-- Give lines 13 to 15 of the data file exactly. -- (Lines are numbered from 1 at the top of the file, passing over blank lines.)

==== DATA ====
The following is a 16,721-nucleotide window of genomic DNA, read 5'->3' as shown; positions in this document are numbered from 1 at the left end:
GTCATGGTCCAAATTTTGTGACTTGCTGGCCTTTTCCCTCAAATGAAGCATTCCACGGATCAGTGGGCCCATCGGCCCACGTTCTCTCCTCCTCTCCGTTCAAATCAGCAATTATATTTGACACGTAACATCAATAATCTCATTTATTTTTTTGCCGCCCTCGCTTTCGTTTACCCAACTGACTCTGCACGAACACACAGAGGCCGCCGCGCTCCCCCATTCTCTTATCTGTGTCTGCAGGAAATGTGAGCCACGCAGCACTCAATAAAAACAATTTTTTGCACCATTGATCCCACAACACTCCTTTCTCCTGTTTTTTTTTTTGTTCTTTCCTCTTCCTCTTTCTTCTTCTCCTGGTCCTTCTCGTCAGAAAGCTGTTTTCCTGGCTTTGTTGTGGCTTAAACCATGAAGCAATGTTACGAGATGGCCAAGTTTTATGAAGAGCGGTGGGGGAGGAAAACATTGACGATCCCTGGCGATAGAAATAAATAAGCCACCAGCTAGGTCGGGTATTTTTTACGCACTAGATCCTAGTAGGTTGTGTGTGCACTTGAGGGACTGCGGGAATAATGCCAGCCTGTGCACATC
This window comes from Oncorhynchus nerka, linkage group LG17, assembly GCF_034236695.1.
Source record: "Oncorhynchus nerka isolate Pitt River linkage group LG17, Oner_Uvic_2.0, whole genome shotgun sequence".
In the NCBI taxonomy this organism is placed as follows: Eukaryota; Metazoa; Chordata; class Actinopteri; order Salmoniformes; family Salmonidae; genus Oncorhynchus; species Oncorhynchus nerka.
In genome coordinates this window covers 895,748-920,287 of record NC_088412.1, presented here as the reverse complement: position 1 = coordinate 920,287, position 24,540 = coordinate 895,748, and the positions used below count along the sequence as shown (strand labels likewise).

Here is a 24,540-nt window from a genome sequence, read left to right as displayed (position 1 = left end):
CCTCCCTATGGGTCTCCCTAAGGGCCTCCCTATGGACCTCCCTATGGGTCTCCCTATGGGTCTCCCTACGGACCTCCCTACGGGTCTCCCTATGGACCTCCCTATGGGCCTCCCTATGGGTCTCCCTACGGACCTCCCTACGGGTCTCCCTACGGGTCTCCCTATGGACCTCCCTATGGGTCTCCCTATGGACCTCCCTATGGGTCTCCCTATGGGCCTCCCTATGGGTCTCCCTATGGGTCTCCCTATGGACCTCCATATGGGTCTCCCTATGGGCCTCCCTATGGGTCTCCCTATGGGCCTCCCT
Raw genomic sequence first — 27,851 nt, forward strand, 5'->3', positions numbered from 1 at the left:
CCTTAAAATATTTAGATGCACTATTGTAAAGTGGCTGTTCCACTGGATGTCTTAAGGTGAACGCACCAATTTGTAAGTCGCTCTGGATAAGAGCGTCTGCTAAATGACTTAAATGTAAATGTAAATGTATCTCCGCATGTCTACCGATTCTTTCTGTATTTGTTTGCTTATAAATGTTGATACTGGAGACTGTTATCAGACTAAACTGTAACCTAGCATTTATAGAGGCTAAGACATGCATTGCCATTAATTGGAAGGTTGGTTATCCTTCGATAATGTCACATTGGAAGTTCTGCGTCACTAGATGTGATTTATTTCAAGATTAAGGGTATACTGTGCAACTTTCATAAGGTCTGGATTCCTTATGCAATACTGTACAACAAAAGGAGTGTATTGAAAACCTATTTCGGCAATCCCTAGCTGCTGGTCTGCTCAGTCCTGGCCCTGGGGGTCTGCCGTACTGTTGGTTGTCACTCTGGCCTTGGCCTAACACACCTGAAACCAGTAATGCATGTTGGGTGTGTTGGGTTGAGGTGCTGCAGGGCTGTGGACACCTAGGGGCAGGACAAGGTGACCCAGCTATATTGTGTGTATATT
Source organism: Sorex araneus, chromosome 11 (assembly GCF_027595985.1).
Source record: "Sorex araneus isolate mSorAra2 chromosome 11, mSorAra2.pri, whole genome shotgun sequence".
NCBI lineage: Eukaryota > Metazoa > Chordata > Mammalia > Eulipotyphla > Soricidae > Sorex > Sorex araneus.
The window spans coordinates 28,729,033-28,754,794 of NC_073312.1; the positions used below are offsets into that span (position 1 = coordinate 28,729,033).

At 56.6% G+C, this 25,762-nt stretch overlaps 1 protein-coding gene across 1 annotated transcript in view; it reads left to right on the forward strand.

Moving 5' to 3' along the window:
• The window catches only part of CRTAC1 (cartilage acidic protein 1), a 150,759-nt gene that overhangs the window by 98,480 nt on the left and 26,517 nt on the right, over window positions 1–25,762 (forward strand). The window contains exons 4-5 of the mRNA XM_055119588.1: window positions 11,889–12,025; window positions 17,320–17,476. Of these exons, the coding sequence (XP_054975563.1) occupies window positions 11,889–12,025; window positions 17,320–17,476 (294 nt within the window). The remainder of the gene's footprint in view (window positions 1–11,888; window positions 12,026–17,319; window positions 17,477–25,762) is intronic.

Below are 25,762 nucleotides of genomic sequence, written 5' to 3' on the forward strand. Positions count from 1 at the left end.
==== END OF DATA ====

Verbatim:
NCBI lineage: Eukaryota > Metazoa > Chordata > Mammalia > Eulipotyphla > Soricidae > Sorex > Sorex araneus.
The window spans coordinates 28,729,033-28,754,794 of NC_073312.1; the positions used below are offsets into that span (position 1 = coordinate 28,729,033).

At 56.6% G+C, this 25,762-nt stretch overlaps 1 protein-coding gene across 1 annotated transcript in view; it reads left to right on the forward strand.